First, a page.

As the most popular dollar series coin ever produced, the Morgan silver dollar has seen great collector following in modern times. Because of government regulations and hoarding, many Morgan dollars can be found in high uncirculated grades.
George T. Morgan was responsible for creating both the obverse and reverse designs of the coin in 1878. This same year, the Morgan Dollar would be put into production and would continue to be produced until 1904. Another short production in 1921 would occur, but the Morgan Dollar would finally be replaced for good later that year.
On the obverse, a bust of Lady Liberty with flowing hair and a cap can be found centered and facing left. Lady Liberty also has the motto “LIBERTY” on the brim of her cap. “E PLURIBUS UNUM” can be found centered at the top of the obverse, and the date is at the bottom.
The reverse features an American bald eagle with outstretched wings and surrounded by a wreath. “UNITED STATES OF AMERICA” and “IN GOD WE TRUST” are found above the eagle. The denomination of the coin, “ONE DOLLAR,” is found directly below the eagle.
History of the 1887 Morgan Silver Dollar
Morgan silver dollars tended to have increased mintage figures each year that the coin was in production. Many later-year dates tend to have much higher mintage numbers than earlier examples.
The United States Mint in Philadelphia reports striking a total of 20,290,000 Morgan silver dollars dated in 1887. Other mints struck Morgan silver dollars in 1887 but at much lower mintages. This article will focus only on the Philadelphia examples.
All Morgan dollars were composed of the same mix of metals, which was 90% silver and 10% copper. Each coin weighs 26.73 grams and has a diameter of 38.1 inches. Reeding can be found on the edges, and denticles are present on the obverse and reverse of the coin.
1887 Morgan Silver Dollar Varieties
A large amount of collectors are now exploring and collecting Morgan silver dollars that exhibit known striking and mint errors, which are called VAMs. The 1887 Morgan silver dollar gives collectors many different VAMs to chase after as many different mintage errors happened over the course of production.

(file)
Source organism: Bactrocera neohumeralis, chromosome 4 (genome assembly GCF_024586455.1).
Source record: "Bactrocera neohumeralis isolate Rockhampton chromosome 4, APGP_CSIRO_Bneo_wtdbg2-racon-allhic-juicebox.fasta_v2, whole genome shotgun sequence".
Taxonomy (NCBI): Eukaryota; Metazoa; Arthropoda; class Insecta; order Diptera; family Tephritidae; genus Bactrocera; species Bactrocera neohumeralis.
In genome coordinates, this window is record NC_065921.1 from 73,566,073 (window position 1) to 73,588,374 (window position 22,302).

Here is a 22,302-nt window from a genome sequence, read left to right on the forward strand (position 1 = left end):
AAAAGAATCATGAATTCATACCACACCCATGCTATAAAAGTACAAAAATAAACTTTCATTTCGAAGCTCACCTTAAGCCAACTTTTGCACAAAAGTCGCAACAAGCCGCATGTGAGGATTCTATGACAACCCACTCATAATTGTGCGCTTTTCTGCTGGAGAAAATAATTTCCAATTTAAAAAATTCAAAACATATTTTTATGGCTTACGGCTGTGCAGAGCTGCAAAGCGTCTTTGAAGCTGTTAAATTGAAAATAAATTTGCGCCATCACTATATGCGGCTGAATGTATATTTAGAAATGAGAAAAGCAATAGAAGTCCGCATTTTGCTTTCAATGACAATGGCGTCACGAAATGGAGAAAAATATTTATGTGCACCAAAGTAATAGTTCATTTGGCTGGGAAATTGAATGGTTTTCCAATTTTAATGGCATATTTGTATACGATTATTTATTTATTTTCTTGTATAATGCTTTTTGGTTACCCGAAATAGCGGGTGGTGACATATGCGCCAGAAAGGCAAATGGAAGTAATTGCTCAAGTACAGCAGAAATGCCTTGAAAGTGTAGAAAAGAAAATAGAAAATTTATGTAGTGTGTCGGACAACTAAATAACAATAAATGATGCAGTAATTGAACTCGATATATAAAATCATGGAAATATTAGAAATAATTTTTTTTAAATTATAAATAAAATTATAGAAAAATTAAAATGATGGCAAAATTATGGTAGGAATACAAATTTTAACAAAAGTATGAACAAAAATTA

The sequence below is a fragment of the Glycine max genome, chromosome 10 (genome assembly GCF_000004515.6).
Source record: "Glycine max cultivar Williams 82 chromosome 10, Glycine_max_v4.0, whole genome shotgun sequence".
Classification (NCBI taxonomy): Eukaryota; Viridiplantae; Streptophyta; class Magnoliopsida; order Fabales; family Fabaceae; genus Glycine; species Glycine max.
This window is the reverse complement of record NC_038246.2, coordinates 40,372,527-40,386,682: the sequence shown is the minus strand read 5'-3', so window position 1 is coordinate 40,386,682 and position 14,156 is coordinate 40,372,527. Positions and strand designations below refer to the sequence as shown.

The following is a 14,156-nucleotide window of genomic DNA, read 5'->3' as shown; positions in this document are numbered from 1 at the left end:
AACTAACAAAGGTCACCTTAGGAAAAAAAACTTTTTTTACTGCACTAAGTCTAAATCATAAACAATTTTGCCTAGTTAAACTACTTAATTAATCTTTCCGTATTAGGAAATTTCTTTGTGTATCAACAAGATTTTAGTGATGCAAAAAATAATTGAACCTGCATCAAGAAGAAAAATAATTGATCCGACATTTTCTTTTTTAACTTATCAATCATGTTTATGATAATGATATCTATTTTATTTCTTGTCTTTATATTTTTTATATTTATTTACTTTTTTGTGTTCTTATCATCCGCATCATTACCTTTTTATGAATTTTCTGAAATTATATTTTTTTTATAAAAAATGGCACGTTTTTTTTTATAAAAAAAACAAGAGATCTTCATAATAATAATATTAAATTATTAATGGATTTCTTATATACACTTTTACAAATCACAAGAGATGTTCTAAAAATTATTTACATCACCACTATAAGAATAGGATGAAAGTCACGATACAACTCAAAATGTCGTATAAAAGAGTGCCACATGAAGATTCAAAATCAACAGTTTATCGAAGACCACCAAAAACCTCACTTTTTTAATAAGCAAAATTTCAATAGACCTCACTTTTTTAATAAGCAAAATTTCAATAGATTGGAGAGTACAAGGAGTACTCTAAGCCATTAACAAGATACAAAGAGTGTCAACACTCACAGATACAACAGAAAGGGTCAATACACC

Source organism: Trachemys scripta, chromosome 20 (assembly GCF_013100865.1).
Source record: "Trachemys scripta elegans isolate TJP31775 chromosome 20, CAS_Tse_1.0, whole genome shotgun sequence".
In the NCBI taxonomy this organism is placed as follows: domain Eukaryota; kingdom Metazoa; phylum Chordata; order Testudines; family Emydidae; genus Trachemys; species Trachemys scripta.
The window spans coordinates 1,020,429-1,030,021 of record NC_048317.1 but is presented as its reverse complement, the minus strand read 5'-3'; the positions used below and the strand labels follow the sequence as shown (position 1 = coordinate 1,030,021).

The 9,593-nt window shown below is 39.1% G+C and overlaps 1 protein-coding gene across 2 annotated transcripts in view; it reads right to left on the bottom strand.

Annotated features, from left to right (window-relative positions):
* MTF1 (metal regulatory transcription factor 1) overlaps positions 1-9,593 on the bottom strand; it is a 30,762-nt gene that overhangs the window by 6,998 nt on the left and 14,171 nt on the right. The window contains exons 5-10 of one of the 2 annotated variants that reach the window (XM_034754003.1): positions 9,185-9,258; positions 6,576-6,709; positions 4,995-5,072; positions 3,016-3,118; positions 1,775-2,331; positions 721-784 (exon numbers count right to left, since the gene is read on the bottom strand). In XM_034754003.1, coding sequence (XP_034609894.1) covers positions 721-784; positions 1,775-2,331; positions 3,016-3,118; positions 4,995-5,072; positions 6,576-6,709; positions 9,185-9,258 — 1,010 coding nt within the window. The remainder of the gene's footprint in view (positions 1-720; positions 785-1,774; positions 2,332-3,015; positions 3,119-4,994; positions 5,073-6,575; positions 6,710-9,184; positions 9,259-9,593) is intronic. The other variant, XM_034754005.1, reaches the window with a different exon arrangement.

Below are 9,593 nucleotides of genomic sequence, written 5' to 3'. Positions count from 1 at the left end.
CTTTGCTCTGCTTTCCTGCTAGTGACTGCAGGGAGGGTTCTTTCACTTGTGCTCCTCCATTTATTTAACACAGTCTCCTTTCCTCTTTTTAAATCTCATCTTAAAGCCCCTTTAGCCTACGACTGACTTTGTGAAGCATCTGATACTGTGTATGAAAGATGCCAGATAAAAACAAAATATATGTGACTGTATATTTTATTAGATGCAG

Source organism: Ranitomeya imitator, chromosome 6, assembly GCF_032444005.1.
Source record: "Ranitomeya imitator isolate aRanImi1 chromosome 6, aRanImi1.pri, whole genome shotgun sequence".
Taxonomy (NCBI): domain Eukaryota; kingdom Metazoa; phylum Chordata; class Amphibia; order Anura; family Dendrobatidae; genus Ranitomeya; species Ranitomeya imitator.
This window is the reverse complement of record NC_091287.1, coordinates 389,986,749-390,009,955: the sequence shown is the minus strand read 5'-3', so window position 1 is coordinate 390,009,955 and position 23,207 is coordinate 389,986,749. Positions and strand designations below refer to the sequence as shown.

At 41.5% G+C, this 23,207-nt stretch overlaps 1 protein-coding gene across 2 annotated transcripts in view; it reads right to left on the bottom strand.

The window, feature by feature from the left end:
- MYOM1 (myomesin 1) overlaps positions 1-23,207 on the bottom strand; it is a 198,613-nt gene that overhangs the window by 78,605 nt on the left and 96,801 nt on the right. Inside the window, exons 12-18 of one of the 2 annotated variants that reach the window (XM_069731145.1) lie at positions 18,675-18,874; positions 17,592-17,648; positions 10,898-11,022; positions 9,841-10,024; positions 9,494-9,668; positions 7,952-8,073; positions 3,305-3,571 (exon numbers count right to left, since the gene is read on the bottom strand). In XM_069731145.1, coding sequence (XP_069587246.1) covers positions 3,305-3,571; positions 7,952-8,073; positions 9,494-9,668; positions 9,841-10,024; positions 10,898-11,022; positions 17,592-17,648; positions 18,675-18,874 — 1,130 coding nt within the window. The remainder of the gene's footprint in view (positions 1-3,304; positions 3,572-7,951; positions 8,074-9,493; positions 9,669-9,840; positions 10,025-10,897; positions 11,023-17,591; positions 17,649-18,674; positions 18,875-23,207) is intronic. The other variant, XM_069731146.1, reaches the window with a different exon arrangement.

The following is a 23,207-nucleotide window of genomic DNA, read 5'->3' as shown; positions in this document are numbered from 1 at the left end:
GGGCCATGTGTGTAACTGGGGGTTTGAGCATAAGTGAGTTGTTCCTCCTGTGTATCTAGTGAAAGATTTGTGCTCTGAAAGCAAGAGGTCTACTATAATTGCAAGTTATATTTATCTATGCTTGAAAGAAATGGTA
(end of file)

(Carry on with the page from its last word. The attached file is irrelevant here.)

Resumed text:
Some VAMs are more recognized and worth more than others. In this section, only those VAMs that are recognized by top-tier third-party grading companies will be included.
Here are some of the most known and sought after 1887 Morgan Silver Dollar VAMs:
- VAM 1B Clashed E Reverse: This variety shows an almost full “E” under the Eagle’s tail feathers. This variety can be confirmed by looking for a die crack that runs through the entire date. Many collectors actively seek out this variety, and it is one of the most popular in the entire Morgan dollar series.
- VAM 2 7/6 Overdate: A simple and sometimes hard-to-identify VAM that shows part of the “6” from “1886” underneath the “7” in “1887.” Identification can be tough, but the premium for this variety is very high.
- VAM 5 Double Date: Like any other doubled date error, this one is exactly the same. Doubling can be most easily seen on the last two digits in the date. Depending on the severity of the doubling, this variety can be hard to identify.
- VAM 12 Alligator Eye: A very unique VAM with an even more unique name! The front edge of Liberty’s eye is visibly doubled and looks like an alligator’s eye. Small amounts of doubling can also be seen on the word “LIBERTY” on Liberty’s cap.
Pricing the 1887 Morgan Silver Dollar
Many examples of the 1887 Morgan silver dollar survive today, and most can be found in very high grades. Even those in the lowest grades are always worth their value in silver (which is, as of this writing, $12.50).
Examples between Good 4 and Fine 12 have a price that is between $20 and $30. A grade of Very Fine 20 has an associated price of $36, and even a significant increase to Extremely Fine 40 sees only a marginal price increase.
Uncirculated examples are common and can be found online and in shops for relatively low prices. MS-60 examples are normally priced at $45, and MS-63 graded coins get a price increase to $65. A real jump to MS-65 is when the price also increases significantly to $145.
Even in a very high grade for Morgan silver dollars, MS-67 only realizes a price of $1,650. This is significantly lower than most other Morgan dollar years!
Only one 1887 Morgan silver dollar has been graded MS-68 by PCGS and sold back in 2009 for a total of $21,275. This coin is now valued today at approximately $30,000!